3. Use Conservation Equations: Lines of hydrographic stations across a strait or an ocean basin may be used with conservation of mass and salt to calculate currents. This is an example of an inverse problem (see Wunsch, 1996 on how inverse methods are used in oceanography). See Mercier et al. (2003) for a description of how they determined the circulation in the upper layers of the eastern basins of the South Atlantic using hydrographic data from the World Ocean Circulation Experiment and direct measurments of current in a box model constrained by inverse theory.

Disadvantage of Calculating Currents from Hydrographic Data
Currents calculated from hydrographic data have provided important insights into the circulation of the ocean over the decades from the turn of the 20th century to the present. Nevertheless, it is important to review the limitations of the technique.

  1. Hydrographic data can be used to calculate only the current relative a current at another level.
  2. The assumption of a level of no motion may be suitable in the deep ocean, but it is usually not a useful assumption when the water is shallow such as over the continental shelf.
  3. Geostrophic currents cannot be calculated from hydrographic stations that are close together. Stations must be tens of kilometers apart.

Limitations of the Geostrophic Equations
We began this section by showing that the geostrophic balance applies with good accuracy to flows that exceed a few tens of kilometers in extent and with periods greater than a few days. The balance cannot, however, be perfect. If it were, the flow in the ocean would never change because the balance ignores any acceleration of the flow. The important limitations of the geostrophic assumption are:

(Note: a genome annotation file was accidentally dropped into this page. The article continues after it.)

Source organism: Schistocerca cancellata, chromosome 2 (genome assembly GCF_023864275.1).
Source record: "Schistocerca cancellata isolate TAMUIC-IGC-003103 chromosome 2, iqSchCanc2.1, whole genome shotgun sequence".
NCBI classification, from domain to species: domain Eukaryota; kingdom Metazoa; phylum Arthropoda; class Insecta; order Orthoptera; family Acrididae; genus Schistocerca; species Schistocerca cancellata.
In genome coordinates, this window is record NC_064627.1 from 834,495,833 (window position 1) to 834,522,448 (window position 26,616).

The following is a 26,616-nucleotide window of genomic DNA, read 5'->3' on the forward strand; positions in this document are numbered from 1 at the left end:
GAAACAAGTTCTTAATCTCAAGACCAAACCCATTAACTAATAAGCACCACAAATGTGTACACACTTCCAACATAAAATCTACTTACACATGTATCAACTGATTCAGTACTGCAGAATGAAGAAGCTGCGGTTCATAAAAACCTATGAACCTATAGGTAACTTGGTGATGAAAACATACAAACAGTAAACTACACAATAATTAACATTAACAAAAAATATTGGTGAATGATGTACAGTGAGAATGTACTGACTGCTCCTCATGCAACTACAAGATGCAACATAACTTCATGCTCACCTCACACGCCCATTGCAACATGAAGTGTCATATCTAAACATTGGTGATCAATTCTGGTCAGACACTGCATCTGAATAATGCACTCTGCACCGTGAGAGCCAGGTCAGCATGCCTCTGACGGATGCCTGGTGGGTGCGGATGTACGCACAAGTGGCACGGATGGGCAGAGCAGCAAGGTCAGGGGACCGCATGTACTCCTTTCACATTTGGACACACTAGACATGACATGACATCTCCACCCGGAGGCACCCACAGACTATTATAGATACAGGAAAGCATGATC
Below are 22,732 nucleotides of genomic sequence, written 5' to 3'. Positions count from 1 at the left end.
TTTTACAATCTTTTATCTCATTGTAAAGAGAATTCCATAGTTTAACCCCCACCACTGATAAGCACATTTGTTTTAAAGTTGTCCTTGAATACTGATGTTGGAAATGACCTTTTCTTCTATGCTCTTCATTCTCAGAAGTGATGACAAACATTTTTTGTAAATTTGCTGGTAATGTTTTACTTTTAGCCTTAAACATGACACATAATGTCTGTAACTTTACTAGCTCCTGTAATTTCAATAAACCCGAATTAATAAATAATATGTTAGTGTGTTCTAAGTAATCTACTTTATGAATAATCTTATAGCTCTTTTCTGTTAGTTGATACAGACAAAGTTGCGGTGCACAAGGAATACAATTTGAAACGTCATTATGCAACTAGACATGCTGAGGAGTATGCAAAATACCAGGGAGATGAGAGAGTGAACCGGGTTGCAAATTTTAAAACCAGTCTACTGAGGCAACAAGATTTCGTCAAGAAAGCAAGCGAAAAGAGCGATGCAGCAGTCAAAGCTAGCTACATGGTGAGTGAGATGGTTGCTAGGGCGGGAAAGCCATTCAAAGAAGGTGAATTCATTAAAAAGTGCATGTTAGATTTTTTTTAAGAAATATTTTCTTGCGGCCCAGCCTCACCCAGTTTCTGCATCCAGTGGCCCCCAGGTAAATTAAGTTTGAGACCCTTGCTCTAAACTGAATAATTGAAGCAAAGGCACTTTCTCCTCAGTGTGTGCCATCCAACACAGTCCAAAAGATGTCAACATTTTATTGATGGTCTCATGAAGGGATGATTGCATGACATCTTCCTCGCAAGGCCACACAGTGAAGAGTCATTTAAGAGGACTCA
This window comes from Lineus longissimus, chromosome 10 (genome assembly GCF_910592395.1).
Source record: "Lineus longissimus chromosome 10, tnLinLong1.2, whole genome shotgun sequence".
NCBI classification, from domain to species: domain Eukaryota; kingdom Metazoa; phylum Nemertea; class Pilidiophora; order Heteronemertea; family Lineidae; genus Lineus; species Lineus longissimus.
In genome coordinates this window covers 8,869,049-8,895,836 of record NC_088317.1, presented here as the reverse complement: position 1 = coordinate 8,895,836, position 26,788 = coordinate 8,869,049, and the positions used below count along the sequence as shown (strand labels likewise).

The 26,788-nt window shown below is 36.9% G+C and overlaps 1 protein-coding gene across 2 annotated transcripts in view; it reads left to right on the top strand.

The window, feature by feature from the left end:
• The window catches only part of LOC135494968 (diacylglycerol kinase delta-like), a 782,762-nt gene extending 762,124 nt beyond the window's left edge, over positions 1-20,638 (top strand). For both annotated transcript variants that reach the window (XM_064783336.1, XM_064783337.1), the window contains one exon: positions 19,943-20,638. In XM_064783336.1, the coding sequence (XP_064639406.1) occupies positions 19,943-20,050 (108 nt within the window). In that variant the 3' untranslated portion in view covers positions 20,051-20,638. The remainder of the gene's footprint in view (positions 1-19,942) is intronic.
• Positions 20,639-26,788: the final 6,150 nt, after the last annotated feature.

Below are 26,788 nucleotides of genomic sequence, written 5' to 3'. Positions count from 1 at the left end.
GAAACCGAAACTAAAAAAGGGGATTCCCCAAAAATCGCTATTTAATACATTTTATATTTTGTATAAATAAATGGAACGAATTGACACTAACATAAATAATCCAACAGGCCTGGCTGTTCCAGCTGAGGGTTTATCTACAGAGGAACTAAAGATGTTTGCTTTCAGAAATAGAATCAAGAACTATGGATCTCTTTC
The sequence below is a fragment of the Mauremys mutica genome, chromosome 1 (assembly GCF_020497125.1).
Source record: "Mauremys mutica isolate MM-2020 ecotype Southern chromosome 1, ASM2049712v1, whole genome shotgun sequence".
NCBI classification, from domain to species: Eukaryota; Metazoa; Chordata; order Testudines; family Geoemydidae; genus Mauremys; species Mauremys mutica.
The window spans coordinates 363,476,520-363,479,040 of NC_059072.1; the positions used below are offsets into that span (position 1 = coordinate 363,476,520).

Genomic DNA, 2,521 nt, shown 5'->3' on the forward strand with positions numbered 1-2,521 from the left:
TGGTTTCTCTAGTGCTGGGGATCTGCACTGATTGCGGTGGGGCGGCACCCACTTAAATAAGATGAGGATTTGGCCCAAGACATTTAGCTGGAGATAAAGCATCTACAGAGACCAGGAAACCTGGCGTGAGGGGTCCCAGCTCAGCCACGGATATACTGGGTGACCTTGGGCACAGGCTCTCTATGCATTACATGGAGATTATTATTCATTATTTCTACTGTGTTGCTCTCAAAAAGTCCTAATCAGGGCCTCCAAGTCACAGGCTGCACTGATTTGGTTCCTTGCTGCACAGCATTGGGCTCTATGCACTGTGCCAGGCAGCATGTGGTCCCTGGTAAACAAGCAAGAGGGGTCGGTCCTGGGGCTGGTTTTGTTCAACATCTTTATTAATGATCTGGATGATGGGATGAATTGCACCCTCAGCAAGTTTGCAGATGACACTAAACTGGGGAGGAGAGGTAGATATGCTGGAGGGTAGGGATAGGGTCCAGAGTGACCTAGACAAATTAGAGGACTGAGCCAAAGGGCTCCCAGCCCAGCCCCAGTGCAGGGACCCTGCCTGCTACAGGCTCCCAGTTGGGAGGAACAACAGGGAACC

1. Geostrophic currents cannot evolve with time because the balance ingnores acceleration of the flow. Acceleration dominates if the horizontal dimensions are less than roughly 50 km and times are les than a few days. Acceleration in negligible, but not zero, over longer distances and times.
  2. The geostrophic balance does not apply near the equator where the Coriolis force goes to zero because sin j 0.
  3. The geostrophic balance ignores the influence of friction.

Strub et al. (1997) showed that currents calculated from satellite altimeter measurements of seasurface slope have an accuracy of ±3–5 cm/s. Uchida, Imawaki, and Hu (1998) compared currents measured by drifters in the Kuroshio with currents calculated from satellite altimeter measurements of sea-surface slope assuming geostrophic balance. Using slopes over distances of 12.5 km, they found the difference between the two measurements was ±16 cm/s for currents up to 150 cm/s, or about 10%. Johns, Watts, and Rossby (1989) measured the velocity of the Gulf Stream northeast of Cape Hatteras and compared the measurements with velocity calculated from hydrographic data assuming geostrophic balance. They found that the measured velocity in the core of the stream, at depths less than 500 m, was 10–25 cm/s faster than the velocity calculated from the geostrophic equations using measured velocities at a depth of 2000 m. The maximum velocity in the core was greater than 150 cm/s, so the error was ≈10%. When they added the influence of the curvature of the Gulf Stream, which adds an acceleration term to the geostrophic equations, the difference in the calculated and observed velocity dropped to less than 5–10 cm/s (≈5%).